2. Accelerated Depreciation

The TCJA increased bonus depreciation from 50% to 100%, but beginning in tax year 2022, it is set to phase out at 20% each year until it sunsets in tax year 2026. Tax reform also expanded Section 179 expensing. Contractors can now immediately expense up to $1 million of capital expenditures (up from $520,000) under Sec. 179. Accelerated depreciation for capital expenditures now also includes used equipment — i.e., equipment that is “new to you.”

Both tax law changes let taxpayers replace old or outdated machinery and equipment and receive full deductions for those expenses. But when bonus depreciation and Sec. 179 expensing are used in tandem, they become even more powerful.

For example, consider the limitations of bonus depreciation: Taxpayers must apply bonus depreciation across each asset class life uniformly. This means they cannot pick and choose which machinery will receive a 100% bonus depreciation deduction and which will be expensed over the asset’s useful life. Fortunately, Sec. 179 expensing does allow taxpayers to pick and choose. Contractors can select just one or two purchases to be expensed under Sec. 179 and the rest can be depreciated using conventional depreciation methods. Together, bonus depreciation and Sec. 179 expensing can help contractors optimize their tax positions.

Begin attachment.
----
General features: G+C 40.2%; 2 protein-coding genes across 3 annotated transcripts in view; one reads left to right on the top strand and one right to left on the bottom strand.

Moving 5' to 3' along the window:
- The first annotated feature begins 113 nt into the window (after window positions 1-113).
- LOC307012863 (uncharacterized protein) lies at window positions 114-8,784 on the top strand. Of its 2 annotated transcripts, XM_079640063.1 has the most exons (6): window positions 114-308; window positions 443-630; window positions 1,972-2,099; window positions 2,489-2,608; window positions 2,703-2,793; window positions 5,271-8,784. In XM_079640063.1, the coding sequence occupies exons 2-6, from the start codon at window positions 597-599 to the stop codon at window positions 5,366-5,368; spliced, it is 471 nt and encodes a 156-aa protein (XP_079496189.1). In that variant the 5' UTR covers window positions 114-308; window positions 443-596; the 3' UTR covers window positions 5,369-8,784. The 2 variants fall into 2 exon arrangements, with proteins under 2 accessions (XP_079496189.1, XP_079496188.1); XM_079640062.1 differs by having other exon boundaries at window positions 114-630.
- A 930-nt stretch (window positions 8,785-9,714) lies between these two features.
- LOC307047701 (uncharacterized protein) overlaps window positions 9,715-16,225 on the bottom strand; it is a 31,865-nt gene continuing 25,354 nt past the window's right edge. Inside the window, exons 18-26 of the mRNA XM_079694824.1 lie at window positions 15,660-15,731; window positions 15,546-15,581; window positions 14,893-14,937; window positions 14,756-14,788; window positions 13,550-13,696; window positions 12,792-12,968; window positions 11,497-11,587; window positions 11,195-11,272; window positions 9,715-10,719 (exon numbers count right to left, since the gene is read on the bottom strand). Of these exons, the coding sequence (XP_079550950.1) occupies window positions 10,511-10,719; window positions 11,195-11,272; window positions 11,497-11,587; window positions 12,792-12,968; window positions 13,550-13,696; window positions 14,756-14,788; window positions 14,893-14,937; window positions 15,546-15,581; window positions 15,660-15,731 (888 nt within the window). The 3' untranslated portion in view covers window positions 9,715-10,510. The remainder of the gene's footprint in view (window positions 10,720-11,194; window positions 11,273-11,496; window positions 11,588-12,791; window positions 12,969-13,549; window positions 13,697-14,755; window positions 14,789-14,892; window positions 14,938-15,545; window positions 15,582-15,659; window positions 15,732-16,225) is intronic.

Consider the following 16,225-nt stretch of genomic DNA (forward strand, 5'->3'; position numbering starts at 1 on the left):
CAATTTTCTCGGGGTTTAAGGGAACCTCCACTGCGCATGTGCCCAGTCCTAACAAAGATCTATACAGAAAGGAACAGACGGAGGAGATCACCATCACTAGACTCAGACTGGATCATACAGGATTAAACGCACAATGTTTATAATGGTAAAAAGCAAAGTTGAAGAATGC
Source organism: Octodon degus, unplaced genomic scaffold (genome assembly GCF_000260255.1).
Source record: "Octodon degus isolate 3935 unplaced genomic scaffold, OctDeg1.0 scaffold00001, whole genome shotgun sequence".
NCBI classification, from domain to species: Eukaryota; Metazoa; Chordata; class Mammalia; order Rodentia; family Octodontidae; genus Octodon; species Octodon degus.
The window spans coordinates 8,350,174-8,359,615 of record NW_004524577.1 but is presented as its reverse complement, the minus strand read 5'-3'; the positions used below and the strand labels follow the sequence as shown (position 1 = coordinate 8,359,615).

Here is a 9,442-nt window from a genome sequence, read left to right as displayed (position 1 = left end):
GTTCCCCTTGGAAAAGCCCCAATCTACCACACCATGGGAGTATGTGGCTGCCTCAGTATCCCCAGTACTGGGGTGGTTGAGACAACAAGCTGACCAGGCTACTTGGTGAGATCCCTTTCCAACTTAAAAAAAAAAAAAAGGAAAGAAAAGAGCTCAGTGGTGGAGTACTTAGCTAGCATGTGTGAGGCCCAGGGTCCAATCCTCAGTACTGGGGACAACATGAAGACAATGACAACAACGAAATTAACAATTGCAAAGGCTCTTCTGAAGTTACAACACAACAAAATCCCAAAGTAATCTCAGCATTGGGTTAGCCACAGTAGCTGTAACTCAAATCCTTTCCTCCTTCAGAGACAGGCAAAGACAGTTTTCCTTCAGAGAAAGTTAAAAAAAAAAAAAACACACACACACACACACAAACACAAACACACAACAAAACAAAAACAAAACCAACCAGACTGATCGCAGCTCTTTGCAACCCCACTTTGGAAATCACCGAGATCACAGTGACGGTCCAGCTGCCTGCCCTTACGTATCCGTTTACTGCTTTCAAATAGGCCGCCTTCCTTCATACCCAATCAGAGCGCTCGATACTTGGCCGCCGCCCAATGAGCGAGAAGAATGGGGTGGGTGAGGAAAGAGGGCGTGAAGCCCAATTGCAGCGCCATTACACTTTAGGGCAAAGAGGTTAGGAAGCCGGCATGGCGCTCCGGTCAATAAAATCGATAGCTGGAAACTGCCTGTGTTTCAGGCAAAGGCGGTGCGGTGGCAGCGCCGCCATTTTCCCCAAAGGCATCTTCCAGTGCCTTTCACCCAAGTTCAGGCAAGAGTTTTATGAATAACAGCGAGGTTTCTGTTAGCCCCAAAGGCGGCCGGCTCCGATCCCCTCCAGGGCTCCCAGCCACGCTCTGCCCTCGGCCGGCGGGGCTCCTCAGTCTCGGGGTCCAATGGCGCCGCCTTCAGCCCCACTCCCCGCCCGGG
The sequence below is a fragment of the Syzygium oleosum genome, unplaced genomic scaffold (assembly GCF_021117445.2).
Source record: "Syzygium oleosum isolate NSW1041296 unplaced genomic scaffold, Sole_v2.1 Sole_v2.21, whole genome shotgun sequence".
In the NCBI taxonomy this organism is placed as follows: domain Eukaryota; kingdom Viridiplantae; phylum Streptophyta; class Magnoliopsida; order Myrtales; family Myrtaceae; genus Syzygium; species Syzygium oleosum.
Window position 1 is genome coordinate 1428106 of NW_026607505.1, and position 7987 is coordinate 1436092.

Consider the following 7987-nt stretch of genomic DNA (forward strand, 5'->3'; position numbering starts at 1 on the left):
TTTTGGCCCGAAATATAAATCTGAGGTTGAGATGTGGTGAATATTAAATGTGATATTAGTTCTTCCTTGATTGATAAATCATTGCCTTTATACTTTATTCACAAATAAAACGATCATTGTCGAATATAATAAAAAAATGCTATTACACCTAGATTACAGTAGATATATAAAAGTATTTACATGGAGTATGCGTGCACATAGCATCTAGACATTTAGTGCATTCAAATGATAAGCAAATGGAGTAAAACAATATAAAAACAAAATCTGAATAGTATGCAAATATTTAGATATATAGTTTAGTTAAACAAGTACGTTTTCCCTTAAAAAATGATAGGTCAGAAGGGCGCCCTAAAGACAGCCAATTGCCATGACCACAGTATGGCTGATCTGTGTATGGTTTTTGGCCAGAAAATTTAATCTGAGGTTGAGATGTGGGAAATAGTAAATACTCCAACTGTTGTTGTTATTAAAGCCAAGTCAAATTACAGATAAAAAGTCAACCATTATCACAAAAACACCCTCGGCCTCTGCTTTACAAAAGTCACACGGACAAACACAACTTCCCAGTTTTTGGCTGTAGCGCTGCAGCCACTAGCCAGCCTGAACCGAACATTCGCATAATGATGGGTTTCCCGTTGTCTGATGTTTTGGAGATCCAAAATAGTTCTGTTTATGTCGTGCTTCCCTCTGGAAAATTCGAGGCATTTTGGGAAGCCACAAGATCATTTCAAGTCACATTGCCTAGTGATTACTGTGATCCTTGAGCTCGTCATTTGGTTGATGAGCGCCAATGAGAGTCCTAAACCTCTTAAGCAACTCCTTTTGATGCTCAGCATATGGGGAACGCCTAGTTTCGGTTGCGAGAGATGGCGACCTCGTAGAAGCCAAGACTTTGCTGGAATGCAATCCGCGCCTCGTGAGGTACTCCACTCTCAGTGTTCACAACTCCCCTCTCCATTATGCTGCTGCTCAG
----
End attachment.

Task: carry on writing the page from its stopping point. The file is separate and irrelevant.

3. Qualified Business Income (QBI) Deduction

The TCJA established a deduction available to owners of flow-through entities like S corporations and partnerships, as well as sole proprietors. The qualified business income (QBI) deduction lets taxpayers deduct up to 20% of their portion of their business’s qualified business income on their individual tax returns, subject to taxable income limitations. Taxpayers who operate in specified service trades or businesses (SSTBs), such as accounting, consulting, performing arts, and investment management, have additional limitations based on W-2 wages and business assets.

Fortunately, most businesses in the construction industry can escape the SSTB limitations. In U.S. Treasury regulations finalized earlier this year, architecture and engineering services were explicitly excluded from the SSTB definition, enabling them to take the full deduction. More recently, the IRS issued a clarification regarding the SSTB definition that enables contractors to qualify for the QBI deduction too. In its clarification, the IRS said that language that included any trade or business where the principal asset is “the reputation or skill of one or more of its employees or owners” applies only to those taxpayers whose principal asset comes from endorsements, licensing, and appearance fees.

If you would like to discuss other aspects of the TCJA or set up a meeting to address specific issues related to your construction business, contact us today. We serve thousands of construction clients, and we feel confident we can help streamline your business operations so you can grow your business.